"That’s how authentic I want to stay, so when she’s hearing it, she’s not hearing anything different. It’s not like, ‘That wasn’t on the record, that’s weird.’ It’s really making the artist comfortable. If the artist wants it a little different, that’s when you can bring your colours into it. It’s always on the artist to make the decision, not the musicians.”
Is there an MD on the show?
“It’s a group effort and there has not really been an MD for Adele. Everybody comes together, puts their two-cents in and it makes an amazing show. The main MD is Adele. She’s a musician, so she can turn around and be like, ‘No, play it like this.’ She actually knows how to play, she plays piano, guitar, and she plays drums. It makes your job a whole lot easier. Honestly it makes life easier. It’s not just that she knows how to play, she sings her heart out and it’s beautiful. It makes your work easy. It’s not even work, it’s fun now.”
"I'm very attentive to what I need to do, I pay attention."
What’s in your set-up?
“I signed with DW at the beginning of the year. I have two rigs. I play drums off-stage too. We have two sound systems and I’m the only acoustic instrument onstage, everybody else is playing through dis [direct inputs], no amps on stage. She has another stage, the B stage, which is in the middle of the arena, so there are two PA systems. They were running into problems in production rehearsals where they were hearing drums from the main stage because that’s the only acoustic instrument.
“They were getting a delay from the house, so when people in the expensive seats turn around to look at that stage [B stage], they hear music coming from this way, but drums coming from this way. They said to play electric [drums] and Adele was like, ‘Nah, this is a not a Beyoncé gig.’ So they set up [a second kit] in my dressing room.
“I just walk back there and play my drums. There’s no monitor. I have my in-ears. Every venue it changes. My dressing room could be 45 seconds [away from the stage]. If it’s really far away, they build a room with a couple of curtains right behind the stage. so that’s why I have two rigs.”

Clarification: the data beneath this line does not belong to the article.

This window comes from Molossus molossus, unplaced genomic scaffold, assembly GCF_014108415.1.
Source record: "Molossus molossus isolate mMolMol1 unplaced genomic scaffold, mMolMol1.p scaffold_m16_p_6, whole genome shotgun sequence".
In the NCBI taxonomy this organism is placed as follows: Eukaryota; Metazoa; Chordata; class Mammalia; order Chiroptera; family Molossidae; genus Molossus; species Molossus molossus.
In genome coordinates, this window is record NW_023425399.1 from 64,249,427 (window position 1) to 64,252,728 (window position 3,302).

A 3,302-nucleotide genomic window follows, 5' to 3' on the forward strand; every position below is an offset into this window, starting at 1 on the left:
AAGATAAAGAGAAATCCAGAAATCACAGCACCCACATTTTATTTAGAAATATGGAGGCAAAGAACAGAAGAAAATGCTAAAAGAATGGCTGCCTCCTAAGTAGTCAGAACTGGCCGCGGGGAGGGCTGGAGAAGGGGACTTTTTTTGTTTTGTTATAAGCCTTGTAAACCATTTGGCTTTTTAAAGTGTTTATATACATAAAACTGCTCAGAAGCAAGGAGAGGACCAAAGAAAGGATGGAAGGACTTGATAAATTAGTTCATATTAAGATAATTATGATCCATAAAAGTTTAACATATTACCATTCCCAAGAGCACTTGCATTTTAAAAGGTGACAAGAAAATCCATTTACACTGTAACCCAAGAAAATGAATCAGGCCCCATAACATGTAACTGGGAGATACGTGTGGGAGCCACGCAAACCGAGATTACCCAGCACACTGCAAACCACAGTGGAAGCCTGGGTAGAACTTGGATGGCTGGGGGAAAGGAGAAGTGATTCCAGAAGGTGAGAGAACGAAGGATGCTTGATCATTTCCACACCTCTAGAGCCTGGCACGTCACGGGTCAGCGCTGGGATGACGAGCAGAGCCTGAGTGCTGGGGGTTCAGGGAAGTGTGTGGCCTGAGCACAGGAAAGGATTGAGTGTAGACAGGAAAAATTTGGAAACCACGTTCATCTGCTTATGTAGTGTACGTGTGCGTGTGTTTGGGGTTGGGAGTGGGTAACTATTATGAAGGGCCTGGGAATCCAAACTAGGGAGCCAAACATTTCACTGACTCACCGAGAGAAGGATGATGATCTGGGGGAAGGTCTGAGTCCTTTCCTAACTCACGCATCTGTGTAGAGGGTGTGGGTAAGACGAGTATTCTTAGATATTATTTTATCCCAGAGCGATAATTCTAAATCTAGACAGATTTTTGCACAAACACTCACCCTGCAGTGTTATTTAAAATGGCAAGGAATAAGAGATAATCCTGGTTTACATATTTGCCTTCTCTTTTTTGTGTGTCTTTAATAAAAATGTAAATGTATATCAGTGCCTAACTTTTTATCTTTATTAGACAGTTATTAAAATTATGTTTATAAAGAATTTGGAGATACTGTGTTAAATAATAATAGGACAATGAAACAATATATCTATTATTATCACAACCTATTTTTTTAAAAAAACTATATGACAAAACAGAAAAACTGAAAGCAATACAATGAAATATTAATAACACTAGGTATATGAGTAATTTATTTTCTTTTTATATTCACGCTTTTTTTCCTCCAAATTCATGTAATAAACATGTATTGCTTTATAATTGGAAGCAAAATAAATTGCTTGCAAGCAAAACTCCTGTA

Why did you choose walnut in your floor toms?
“It’s warmer. Simon, my drum tech, introduced me to it. I’d played DW before but I was always playing the maple, I didn’t know they had so many different voices. Man, they’ve got so much stuff. when I went to the factory, they’re really doing some cool things with different woods. It’s very scientific and it’s amazing. The walnut is really a warm tone, even if you just tap the wood you’re going to hear it.
“Cherrywood is the same thing. Cherrywood is something I’d want to venture into, because cherrywood has the top end but somehow it still has that low end. They’re setting the trend. When it comes to doing different woods, mixing woods, even the machinery they use, they’re the trailblazers.”
Why does Adele keep calling you back?
“I think that she’s happy with my sound. I’m very attentive to what I need to do, I pay attention. She knows my heart is for the music. I’m not a perfectionist but if I’m a basketball player and there are 10 seconds left on the clock, I want you to be comfortable to pass me the ball and know that I’m going to do the right thing with it. I think she can depend on me to do the right thing. Ten seconds left, pass me the ball, I got you.”
Images supplied by David Phillips, photographer and author of A Drummer's Perspective. For more information on David's new book, From The Riser: A Drummer's Perspective II, head here.